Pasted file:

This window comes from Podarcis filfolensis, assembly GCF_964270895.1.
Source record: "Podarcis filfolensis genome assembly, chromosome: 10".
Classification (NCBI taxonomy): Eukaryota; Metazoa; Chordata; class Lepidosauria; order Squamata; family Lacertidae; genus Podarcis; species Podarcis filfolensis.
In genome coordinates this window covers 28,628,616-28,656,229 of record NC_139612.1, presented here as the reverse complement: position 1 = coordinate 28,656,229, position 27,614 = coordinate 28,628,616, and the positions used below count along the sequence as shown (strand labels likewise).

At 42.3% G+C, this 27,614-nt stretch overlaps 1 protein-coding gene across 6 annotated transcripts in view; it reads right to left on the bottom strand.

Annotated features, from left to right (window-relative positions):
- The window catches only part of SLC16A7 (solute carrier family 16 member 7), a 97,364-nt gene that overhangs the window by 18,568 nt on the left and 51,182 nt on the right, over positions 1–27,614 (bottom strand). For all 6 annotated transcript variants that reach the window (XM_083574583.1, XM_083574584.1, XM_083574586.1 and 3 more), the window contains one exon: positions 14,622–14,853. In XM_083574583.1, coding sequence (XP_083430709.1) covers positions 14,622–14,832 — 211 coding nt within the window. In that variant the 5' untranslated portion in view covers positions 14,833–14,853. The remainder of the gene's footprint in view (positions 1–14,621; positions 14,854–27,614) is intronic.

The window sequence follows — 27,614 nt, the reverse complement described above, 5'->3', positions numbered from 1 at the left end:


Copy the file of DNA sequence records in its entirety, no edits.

This window comes from Podarcis filfolensis, assembly GCF_964270895.1.
Source record: "Podarcis filfolensis genome assembly, chromosome: 10".
Classification (NCBI taxonomy): Eukaryota; Metazoa; Chordata; class Lepidosauria; order Squamata; family Lacertidae; genus Podarcis; species Podarcis filfolensis.
In genome coordinates this window covers 28,628,616-28,656,229 of record NC_139612.1, presented here as the reverse complement: position 1 = coordinate 28,656,229, position 27,614 = coordinate 28,628,616, and the positions used below count along the sequence as shown (strand labels likewise).

At 42.3% G+C, this 27,614-nt stretch overlaps 1 protein-coding gene across 6 annotated transcripts in view; it reads right to left on the bottom strand.

Annotated features, from left to right (window-relative positions):
- The window catches only part of SLC16A7 (solute carrier family 16 member 7), a 97,364-nt gene that overhangs the window by 18,568 nt on the left and 51,182 nt on the right, over positions 1–27,614 (bottom strand). For all 6 annotated transcript variants that reach the window (XM_083574583.1, XM_083574584.1, XM_083574586.1 and 3 more), the window contains one exon: positions 14,622–14,853. In XM_083574583.1, coding sequence (XP_083430709.1) covers positions 14,622–14,832 — 211 coding nt within the window. In that variant the 5' untranslated portion in view covers positions 14,833–14,853. The remainder of the gene's footprint in view (positions 1–14,621; positions 14,854–27,614) is intronic.

The window sequence follows — 27,614 nt, the reverse complement described above, 5'->3', positions numbered from 1 at the left end: